This is what brought me to the table in the first place. Manga Studio has a compliment of special rulers that helps make a whole slew of drawing challenges much easier. The perspective rulers simplify three-point perspective to the extend of being almost child’s play. And special rulers — like the concentric-circle ruler — make drawing easy-to-botch images like eye glasses (or Captain America’s shield) a true joy.
Photoshop can’t touch Manga Studio in this regard. The closest you can get to perspective rulers is a sorry work-around.
Kick the bucket
You probably already know what happens if you use the Fill Tool in Photoshop. In an anti-aliased image, you’ll get a subtle border around the area that you were filling. In an aliased image, the effect was downright pronounced. Photoshop users have to use a script to do a simple fill without the mess.
In Manga Studio, this is a default setting.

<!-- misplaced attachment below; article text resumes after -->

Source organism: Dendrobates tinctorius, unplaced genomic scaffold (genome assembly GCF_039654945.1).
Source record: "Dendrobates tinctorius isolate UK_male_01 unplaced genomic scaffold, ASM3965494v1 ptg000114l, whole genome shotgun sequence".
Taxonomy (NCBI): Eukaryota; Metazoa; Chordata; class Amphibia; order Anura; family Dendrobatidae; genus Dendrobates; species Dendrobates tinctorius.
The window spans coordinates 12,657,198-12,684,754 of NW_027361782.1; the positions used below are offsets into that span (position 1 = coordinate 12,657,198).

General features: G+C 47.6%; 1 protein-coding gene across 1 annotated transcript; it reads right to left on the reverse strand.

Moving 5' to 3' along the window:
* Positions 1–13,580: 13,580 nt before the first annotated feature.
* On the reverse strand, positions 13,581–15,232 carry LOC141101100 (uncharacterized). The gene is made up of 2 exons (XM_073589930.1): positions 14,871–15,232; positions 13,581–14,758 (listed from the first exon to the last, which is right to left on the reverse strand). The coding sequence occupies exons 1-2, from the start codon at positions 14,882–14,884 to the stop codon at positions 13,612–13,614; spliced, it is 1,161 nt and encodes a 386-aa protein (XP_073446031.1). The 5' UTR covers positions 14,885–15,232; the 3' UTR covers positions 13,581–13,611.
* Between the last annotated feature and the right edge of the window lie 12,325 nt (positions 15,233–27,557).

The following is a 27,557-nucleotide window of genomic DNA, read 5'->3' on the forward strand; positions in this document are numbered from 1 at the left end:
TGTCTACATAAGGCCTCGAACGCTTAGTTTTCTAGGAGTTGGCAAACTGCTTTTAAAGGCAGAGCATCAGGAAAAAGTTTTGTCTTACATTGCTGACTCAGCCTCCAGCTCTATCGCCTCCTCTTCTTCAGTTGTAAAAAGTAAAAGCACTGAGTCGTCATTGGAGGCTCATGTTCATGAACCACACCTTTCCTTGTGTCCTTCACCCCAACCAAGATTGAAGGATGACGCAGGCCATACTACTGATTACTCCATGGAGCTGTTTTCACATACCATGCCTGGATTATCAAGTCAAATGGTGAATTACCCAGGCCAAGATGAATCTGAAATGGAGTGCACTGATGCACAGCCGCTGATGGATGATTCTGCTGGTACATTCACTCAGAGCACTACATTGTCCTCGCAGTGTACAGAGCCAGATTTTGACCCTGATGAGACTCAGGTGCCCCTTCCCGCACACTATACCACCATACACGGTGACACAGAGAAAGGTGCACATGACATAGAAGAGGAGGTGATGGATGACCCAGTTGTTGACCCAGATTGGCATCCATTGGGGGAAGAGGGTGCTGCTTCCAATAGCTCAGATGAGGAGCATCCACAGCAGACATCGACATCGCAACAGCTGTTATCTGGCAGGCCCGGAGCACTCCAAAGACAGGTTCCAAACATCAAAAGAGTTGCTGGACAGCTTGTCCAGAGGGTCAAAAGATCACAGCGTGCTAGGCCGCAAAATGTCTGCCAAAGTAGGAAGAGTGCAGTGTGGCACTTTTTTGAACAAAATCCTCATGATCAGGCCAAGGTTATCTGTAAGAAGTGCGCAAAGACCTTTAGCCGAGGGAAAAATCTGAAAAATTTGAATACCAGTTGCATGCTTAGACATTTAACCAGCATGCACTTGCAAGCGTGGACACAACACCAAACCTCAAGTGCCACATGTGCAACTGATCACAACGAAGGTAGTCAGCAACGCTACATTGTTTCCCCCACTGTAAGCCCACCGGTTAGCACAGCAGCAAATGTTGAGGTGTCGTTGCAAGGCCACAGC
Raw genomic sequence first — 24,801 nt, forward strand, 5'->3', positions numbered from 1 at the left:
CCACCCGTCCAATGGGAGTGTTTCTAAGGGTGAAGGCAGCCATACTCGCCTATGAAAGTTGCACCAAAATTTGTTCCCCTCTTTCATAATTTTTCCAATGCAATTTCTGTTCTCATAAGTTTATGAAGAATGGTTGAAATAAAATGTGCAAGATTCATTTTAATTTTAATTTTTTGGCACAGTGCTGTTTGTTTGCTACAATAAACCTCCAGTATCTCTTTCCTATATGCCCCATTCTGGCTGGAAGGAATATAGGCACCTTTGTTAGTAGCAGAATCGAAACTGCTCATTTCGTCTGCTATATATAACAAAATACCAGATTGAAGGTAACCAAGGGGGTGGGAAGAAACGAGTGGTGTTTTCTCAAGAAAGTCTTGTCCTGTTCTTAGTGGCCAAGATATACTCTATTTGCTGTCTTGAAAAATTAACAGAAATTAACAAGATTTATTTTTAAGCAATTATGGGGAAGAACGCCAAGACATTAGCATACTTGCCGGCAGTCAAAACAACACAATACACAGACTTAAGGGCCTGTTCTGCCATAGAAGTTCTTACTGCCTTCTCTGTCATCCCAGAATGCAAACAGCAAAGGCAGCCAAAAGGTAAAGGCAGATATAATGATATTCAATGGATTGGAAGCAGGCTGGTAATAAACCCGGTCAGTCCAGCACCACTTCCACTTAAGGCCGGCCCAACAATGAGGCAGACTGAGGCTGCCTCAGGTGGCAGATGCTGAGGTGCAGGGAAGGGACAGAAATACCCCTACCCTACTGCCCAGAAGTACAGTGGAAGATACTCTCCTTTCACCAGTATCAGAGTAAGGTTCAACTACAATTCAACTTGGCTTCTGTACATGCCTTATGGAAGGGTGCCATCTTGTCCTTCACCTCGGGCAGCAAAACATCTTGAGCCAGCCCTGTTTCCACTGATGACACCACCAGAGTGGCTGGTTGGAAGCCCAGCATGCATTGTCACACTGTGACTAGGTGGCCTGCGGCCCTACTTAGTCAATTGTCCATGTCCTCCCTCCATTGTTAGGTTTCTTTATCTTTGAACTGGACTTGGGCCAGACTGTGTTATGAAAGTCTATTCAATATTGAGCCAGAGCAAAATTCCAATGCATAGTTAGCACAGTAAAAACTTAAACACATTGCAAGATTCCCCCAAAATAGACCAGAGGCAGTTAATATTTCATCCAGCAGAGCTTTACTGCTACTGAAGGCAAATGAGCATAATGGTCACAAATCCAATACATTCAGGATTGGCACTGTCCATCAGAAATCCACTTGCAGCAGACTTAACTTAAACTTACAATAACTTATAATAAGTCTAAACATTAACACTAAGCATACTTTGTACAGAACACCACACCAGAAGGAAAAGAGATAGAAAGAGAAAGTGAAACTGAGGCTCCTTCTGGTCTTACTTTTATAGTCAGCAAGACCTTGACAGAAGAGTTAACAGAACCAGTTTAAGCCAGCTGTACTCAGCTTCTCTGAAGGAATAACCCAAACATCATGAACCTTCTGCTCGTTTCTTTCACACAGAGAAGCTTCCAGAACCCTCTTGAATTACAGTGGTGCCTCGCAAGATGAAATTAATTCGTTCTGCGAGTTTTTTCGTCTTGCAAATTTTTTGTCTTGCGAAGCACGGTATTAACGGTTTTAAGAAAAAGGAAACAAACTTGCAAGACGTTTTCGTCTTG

See, part of the joy of digital art is that you really don’t have to redraw the same background over and over again. And, when I was working in Photoshop, I would make it a point to draw background on a separate layer so I could go back later, isolate the layer, and save a new file containing only that background to a folder that I kept on my hard drive.
And, if I was very careful in how I named the files, I might even be able to find them when I needed them later.
In Manga Studio, this is a built-in feature. With the flick of a wrist, I can save an image on the fly. And I can add tags to that archived image so I have a better chance of finding it later.
Of course, what happens if I want to take one of those archived images and use it much smaller than it was originally drawn? The lines are going to get too thin, right? Or they’ll get too thick if I enlarge the image?
Believe it or not, Manga Studio actually has a line-correction tool that will make lines thicker or thinner — to address this very situation. And the quality of the altered drawing is quite high.